blunted or

eliminated altogether by the intravenous administration of an adenosine receptor antagonist (2,9). Adenosine presumably modulates breathing through 94

WALEED

DOANY

and Gynecology, Nichulus S. Assali Perinutul Research Laboratory, at Los Angeles School of Medicine, Los Angeles, California 90025

effects on the brain stem; however, its exact site of action is unknown. Therefore, this study was carried out to help determine whether adenosine’s inhibitory effects on fetal breathing likely involve brain stem areas known to be important for hypoxic inhibition. METHODS

Under halothane anesthesia, 12 pregnant Western ewes were operated on at 119-125 days gesta tion (0.8 term). Polyvinyl catheters were inserted in the right carotid artery and advanced 7 cm toward the aortic arch, the external jugular vein, and the amniotic sac. Bipolar stainless steel electrodes were implanted on the dura to record electrocortical activity and on a lateral orbital ridge to record eye movements. In some fetuses, bipolar electrodes were also placed in nuchal muscle. A 3-mmwide blunt spatula was inserted through a trephine hole in the interparietal bones, and the brain stem was transected between the rostra1 pons and midbrain. All pressures were measured with pressure transducers (Cobe Laboratories, Lakewood, CO). Tracheal and a rteria 1 pressures (minus amniotic fluid p ressure 1? heart rate, electrooculogram, electrocorticogram (ECoG 3? and nuchal muscle electromyogram (EMG) were displayed on a Grass chart recorder. Heart rate, blood pressure, and tracheal pressure were sampled every 0.01 s by an IBM-AT compatible computer using data acquisition software (5). Breathing movements were identified on line, and minute averages of inspiratory time, breath interval (TT), and tracheal pressure amplitude as well as heart rate and blood pressure were stored on disk. Because of the skewed distribution of TT, the mean value was determined from the log transformation of TT for values ~20 s. Fetal records were analyzed in one-min epochs, and breathing was considered present if the epoch contained at least four breaths. Blood gas electrodes (model 1304, Instrumentation Laboratories) were used to measure blood gas tensions and pH, with values corrected to fetal temperature (39.5”C). Hemoglobin concentration and 0, saturation were determined on a hemoximeter (OSM, Radiometer, Copenhagen), Experiments were started 24 days after surgery. In eight fetuses, isocapnic hypoxia was induced by having the ewe breathe a hypoxic gas mixture (9% 02-3% CO,88% N2) from a large plastic bag for 1 h. On the following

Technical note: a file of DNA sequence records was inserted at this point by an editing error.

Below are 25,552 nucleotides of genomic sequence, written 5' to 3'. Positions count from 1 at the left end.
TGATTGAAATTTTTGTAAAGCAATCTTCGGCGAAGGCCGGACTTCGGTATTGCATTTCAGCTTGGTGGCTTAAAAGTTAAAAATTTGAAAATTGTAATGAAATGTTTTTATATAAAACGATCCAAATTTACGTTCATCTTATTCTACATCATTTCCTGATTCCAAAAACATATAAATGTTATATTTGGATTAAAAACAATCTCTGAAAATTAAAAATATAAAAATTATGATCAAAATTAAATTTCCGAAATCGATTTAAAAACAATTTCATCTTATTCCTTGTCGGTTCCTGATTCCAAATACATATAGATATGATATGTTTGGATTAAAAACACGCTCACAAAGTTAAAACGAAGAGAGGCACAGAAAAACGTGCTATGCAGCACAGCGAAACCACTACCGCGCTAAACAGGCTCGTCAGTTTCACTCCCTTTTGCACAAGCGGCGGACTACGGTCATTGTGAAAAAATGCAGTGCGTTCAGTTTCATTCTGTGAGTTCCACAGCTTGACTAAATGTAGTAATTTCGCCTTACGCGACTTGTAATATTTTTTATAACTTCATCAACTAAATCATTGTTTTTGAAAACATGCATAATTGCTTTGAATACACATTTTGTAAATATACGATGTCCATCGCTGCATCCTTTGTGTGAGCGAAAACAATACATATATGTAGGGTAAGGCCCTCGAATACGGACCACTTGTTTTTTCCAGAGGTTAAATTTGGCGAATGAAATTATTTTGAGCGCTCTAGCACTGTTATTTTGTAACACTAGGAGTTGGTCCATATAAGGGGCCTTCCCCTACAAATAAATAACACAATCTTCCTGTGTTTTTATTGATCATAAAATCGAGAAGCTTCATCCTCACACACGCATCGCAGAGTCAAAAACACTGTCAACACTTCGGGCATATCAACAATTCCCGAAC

day, adenosine